All about Korea Easy Science for Kids - Map of Korea
All about Korea Easy Science for Kids - Map of Korea

Have you ever had a fight with a friend or sibling that you couldn’t solve or win? What did you do? When two countries have this problem, they sometimes call an armistice, which means they agree to stop fighting, but the war may not have really ended. This is what happened to Korea. After World War II, the Soviet Union occupied northern Korea, while the United States occupied southern Korea. In 1950, North Korea – with the help of China and the Soviet Union – invaded South Korea, starting the Korean War. This war lasted for three years and over 3 million people died, including 36,000 American soldiers.

Korea Facts For Kids

  • Divided into North and South Korea.
  • Peninsula in East Asia.
  • Shared language: Korean.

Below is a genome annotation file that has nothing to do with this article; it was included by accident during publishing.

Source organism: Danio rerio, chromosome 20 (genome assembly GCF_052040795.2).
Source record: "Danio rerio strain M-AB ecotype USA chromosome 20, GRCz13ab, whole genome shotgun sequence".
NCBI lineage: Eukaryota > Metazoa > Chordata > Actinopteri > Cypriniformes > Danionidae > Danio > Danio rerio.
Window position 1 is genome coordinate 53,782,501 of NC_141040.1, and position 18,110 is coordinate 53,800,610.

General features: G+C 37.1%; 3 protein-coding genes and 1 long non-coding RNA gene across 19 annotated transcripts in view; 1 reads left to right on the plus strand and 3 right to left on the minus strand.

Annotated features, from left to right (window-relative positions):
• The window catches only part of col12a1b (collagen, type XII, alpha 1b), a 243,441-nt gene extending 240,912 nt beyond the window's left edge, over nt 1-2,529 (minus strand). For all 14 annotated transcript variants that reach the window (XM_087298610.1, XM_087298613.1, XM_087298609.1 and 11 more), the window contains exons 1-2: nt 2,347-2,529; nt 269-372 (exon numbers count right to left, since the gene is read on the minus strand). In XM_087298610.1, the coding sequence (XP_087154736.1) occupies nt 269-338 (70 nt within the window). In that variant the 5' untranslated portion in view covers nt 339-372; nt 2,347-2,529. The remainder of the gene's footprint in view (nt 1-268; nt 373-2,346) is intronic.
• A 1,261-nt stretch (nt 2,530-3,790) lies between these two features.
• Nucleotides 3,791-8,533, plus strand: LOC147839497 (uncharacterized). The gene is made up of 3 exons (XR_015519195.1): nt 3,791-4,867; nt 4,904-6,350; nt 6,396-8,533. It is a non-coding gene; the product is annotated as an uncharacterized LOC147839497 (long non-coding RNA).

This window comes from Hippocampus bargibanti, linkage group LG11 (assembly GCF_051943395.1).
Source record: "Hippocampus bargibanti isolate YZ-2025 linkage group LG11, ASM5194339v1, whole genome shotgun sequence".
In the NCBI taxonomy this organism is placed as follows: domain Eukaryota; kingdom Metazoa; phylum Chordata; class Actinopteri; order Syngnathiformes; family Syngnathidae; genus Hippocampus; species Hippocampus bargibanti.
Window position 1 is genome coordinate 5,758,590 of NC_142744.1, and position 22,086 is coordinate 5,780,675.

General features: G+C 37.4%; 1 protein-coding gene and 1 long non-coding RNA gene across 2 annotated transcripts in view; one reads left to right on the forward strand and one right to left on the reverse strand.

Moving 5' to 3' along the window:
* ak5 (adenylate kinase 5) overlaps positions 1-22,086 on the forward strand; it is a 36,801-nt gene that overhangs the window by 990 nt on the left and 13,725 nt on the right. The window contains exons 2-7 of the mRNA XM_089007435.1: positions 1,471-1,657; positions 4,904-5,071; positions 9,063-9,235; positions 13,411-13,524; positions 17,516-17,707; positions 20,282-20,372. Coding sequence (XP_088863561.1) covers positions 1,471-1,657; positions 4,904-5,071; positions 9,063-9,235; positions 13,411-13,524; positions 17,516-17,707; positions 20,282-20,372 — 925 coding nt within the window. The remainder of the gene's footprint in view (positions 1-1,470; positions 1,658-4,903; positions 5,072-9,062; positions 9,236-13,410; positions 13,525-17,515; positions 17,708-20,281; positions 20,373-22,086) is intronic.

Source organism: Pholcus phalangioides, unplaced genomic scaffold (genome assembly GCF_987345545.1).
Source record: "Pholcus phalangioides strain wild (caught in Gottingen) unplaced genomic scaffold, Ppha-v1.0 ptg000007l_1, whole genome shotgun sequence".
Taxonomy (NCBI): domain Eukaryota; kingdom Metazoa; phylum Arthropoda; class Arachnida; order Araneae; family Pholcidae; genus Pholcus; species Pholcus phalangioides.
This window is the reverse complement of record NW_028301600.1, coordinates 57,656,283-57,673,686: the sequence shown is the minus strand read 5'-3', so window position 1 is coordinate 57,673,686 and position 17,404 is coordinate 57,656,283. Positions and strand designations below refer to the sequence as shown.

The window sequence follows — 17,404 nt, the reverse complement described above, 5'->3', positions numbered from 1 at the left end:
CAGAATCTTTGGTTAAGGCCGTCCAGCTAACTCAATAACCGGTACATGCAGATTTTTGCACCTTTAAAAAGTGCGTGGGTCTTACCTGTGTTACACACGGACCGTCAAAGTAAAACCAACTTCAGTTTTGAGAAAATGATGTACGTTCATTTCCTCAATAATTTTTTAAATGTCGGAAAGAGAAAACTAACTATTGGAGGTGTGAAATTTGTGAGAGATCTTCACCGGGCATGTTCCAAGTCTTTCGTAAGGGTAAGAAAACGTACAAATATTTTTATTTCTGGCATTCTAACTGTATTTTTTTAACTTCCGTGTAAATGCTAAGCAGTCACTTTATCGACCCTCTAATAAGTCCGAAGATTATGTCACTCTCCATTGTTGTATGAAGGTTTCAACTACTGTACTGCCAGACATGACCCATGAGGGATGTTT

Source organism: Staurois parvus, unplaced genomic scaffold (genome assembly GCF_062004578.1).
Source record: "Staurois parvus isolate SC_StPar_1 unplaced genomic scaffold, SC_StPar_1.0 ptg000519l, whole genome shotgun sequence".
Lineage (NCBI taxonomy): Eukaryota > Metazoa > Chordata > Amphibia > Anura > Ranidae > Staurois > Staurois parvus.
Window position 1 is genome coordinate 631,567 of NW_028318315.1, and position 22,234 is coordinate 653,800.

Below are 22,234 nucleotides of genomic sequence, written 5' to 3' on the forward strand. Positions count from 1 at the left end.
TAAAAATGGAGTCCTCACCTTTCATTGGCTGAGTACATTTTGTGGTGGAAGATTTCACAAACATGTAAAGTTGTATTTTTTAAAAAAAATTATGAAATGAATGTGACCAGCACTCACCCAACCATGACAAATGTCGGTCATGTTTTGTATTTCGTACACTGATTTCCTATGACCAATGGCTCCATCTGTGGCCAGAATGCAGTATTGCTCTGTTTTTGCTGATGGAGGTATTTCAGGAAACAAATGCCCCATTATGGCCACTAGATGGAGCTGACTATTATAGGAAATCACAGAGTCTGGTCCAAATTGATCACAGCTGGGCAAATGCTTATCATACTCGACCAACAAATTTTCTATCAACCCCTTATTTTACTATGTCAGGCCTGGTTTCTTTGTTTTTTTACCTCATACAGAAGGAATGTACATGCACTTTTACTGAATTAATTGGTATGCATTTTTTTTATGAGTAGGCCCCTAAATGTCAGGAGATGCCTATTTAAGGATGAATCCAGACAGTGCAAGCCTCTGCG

• Traditional script: Hangul.
  • Famous dish: Kimchi.
  • Korean War: 1950-1953.
  • South’s capital: Seoul.
  • North’s capital: Pyongyang.
  • Known for K-pop music.
  • Hosted Olympics: Seoul (1988), Pyeongchang (2018).

Korean War

The Korean War, lasting from 1950 to 1953, was a pivotal event in Korea’s historical timeline that deeply influenced its population and cultural evolution. This conflict, rooted in ideological differences, pitted North Korea, backed by China and the Soviet Union, against South Korea, which had the support of the United Nations, predominantly the United States.

The war was initiated by North Korea’s invasion of the South, culminating in a stalemate and a ceasefire agreement, rather than a peace treaty, hence the ongoing technical state of war between the two nations.

Despite its brutal nature, the war was instrumental in molding the present-day Korea and led to the creation of the Demilitarized Zone (DMZ). This heavily fortified boundary line between North and South Korea has evolved into a symbol of peace and reconciliation endeavors.

Korean language (Hangul)

Korean, also known as Hangul, is the official language of South Korea. It was intentionally developed during the 15th century by King Sejong the Great and his scholars, a fact that often fascinates kids as it sets it apart from most languages that naturally evolve over time. Hangul’s writing system is unique; it is written from top to bottom in blocks, then proceeds from left to right.